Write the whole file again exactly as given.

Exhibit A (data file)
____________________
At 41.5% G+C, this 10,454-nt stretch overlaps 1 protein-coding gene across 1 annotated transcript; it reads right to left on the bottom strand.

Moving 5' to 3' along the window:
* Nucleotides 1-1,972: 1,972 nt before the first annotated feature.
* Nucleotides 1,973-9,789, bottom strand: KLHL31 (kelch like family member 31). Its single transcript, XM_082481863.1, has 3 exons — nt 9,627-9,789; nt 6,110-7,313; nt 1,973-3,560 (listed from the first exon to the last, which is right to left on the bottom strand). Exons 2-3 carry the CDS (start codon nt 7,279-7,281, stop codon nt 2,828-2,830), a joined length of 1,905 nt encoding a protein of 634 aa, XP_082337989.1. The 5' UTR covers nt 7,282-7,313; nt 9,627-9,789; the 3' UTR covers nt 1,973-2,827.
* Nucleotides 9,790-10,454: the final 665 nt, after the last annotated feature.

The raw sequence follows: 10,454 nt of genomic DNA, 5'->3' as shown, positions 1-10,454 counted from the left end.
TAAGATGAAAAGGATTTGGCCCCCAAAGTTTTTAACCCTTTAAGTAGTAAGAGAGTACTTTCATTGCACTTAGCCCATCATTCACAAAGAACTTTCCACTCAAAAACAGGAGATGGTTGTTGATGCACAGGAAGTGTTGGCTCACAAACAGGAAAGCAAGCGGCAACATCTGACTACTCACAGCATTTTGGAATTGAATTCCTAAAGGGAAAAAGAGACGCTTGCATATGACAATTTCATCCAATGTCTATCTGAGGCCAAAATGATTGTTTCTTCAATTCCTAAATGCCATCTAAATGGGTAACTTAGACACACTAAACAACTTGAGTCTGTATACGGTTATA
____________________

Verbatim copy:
At 41.5% G+C, this 10,454-nt stretch overlaps 1 protein-coding gene across 1 annotated transcript; it reads right to left on the bottom strand.

Moving 5' to 3' along the window:
* Nucleotides 1-1,972: 1,972 nt before the first annotated feature.
* Nucleotides 1,973-9,789, bottom strand: KLHL31 (kelch like family member 31). Its single transcript, XM_082481863.1, has 3 exons — nt 9,627-9,789; nt 6,110-7,313; nt 1,973-3,560 (listed from the first exon to the last, which is right to left on the bottom strand). Exons 2-3 carry the CDS (start codon nt 7,279-7,281, stop codon nt 2,828-2,830), a joined length of 1,905 nt encoding a protein of 634 aa, XP_082337989.1. The 5' UTR covers nt 7,282-7,313; nt 9,627-9,789; the 3' UTR covers nt 1,973-2,827.
* Nucleotides 9,790-10,454: the final 665 nt, after the last annotated feature.

The raw sequence follows: 10,454 nt of genomic DNA, 5'->3' as shown, positions 1-10,454 counted from the left end.
TAAGATGAAAAGGATTTGGCCCCCAAAGTTTTTAACCCTTTAAGTAGTAAGAGAGTACTTTCATTGCACTTAGCCCATCATTCACAAAGAACTTTCCACTCAAAAACAGGAGATGGTTGTTGATGCACAGGAAGTGTTGGCTCACAAACAGGAAAGCAAGCGGCAACATCTGACTACTCACAGCATTTTGGAATTGAATTCCTAAAGGGAAAAAGAGACGCTTGCATATGACAATTTCATCCAATGTCTATCTGAGGCCAAAATGATTGTTTCTTCAATTCCTAAATGCCATCTAAATGGGTAACTTAGACACACTAAACAACTTGAGTCTGTATACGGTTATA